Hi everyone! I am pleased to introduce our first guest blogger for today’s Poetics.
Hang on to your hats – it is the windy month of March.
Good afternoon, Poets, I am Kathleen Everett, guest pubtender from thecourseofourseasons.com and we are going to go out and feel the wind on our faces today for Poetics. One of the first names I learned for the wind was the blue northers of my West Texas childhood. You could see the deep navy blue clouds bearing down on the flat, wide open plains. Cold north winds would kick up sand then bring hard rain. The temperature could drop sometimes 40 degrees in a matter of minutes. It was exciting and scary and beautiful. There are many names for winds: squalls and gales, breezes and zephyrs. And many countries and regions have their own names for the wind: the mistrals of France, chinooks in Colorado, North Africa’s sirocco and haboobs of the Mideast. And, of course, the wind can be found as a presence or character in many poems.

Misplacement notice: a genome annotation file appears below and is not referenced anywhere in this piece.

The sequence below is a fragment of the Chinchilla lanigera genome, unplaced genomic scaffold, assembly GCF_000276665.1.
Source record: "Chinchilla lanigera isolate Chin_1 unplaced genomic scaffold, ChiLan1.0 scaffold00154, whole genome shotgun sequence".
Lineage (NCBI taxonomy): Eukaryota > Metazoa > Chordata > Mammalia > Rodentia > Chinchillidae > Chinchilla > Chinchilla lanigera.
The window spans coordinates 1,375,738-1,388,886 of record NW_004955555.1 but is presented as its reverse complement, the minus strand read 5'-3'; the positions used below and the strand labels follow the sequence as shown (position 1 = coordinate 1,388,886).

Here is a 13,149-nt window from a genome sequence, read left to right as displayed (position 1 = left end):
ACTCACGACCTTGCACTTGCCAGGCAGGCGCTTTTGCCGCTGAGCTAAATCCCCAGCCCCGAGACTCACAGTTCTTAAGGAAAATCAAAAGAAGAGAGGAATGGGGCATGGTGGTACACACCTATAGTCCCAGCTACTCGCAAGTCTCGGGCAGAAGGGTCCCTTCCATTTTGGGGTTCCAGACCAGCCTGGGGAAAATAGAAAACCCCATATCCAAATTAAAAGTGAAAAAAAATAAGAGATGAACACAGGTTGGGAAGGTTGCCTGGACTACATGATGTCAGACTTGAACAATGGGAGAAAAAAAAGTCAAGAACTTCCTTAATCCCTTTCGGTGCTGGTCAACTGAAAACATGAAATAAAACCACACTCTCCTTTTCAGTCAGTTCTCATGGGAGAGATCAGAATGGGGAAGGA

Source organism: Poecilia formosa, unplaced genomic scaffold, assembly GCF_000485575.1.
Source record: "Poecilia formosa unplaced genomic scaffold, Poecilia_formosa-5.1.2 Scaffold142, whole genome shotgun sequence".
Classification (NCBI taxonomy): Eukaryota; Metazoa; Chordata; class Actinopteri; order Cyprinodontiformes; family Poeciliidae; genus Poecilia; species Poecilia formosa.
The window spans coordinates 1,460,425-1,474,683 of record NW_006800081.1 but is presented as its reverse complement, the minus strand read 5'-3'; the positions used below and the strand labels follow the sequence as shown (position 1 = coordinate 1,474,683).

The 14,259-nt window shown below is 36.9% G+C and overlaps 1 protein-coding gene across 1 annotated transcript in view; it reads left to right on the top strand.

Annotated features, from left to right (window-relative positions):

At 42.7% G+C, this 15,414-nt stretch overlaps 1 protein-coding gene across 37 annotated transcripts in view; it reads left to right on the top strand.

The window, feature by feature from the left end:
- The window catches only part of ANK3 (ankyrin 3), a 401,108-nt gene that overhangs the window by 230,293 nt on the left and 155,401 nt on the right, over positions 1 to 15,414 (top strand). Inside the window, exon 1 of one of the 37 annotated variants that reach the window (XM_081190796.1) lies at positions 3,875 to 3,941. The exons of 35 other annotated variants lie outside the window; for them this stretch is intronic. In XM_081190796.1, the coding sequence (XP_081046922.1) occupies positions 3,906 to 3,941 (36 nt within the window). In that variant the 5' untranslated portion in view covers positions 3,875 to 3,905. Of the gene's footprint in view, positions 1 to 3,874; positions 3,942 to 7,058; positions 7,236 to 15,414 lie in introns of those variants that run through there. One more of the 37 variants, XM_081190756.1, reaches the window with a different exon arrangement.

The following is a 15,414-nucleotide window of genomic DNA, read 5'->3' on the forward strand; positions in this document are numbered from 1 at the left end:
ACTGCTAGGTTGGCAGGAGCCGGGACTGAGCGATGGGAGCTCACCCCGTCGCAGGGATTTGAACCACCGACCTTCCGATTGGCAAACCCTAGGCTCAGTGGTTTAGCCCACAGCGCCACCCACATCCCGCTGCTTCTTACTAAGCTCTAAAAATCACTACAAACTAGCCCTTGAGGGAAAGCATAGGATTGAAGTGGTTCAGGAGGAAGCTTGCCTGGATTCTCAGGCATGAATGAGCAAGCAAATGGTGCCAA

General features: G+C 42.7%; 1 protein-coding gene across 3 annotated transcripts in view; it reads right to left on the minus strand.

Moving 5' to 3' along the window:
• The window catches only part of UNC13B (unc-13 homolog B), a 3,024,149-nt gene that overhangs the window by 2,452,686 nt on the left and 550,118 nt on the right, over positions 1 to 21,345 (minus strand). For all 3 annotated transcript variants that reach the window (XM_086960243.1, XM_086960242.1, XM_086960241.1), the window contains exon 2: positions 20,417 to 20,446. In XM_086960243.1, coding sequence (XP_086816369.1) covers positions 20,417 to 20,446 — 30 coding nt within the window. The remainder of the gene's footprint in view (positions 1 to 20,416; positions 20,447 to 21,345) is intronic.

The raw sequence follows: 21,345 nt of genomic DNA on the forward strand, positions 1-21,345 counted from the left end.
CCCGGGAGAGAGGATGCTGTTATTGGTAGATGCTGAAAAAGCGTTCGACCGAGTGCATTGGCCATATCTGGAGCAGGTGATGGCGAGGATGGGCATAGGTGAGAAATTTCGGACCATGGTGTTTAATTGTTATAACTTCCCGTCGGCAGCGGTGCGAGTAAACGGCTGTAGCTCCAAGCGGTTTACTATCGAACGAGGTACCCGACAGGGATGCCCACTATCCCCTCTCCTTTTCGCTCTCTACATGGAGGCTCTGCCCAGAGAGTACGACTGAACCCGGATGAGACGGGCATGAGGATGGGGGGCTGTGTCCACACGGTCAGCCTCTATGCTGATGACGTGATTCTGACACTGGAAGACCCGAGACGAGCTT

by Archie Randoph Ammons
The reeds give way to the wind
and give the wind away.
Who Has Seen the Wind?
by Christina Georgina Rosset
Who has seen the wind?
Neither I nor you.But when the leaves hang trembly
The wind is passing through.
a wind has blown the rain away
and blown by E E Cummings
… (and what have you to say,
wind wind wind –did you love somebody
and have you the petal of somewhere in your heart
pinched from dumb summer?…
So today, let’s feel the wind in our hair and let it move through our writing. Use the wind as a character or presence. Tell us how the wind feels on your skin or your personal name for the wind or let it affect the action in your poem.
If you’re here for the first time, here’s how to participate:
About our guest blogger:
Kathleen Gresham Everett is a writer and poet living in the Missouri Ozarks with her husband, a landscape designer.Her first book of poetry was published in 2010, ‘The Course of Our Seasons’. Several of her poems were included in ‘The dVerse Anthology, Voices of Contemporary World Poetry’ edited by Frank Watson and published by Plum White Press, 2013.Everett writes on her blog, thecourseofourseasons.com and can be found on Twitter @eeverettpoetry. She is currently editing her memoir ‘The Last Really Good Shack’ and working on a second book of poetry.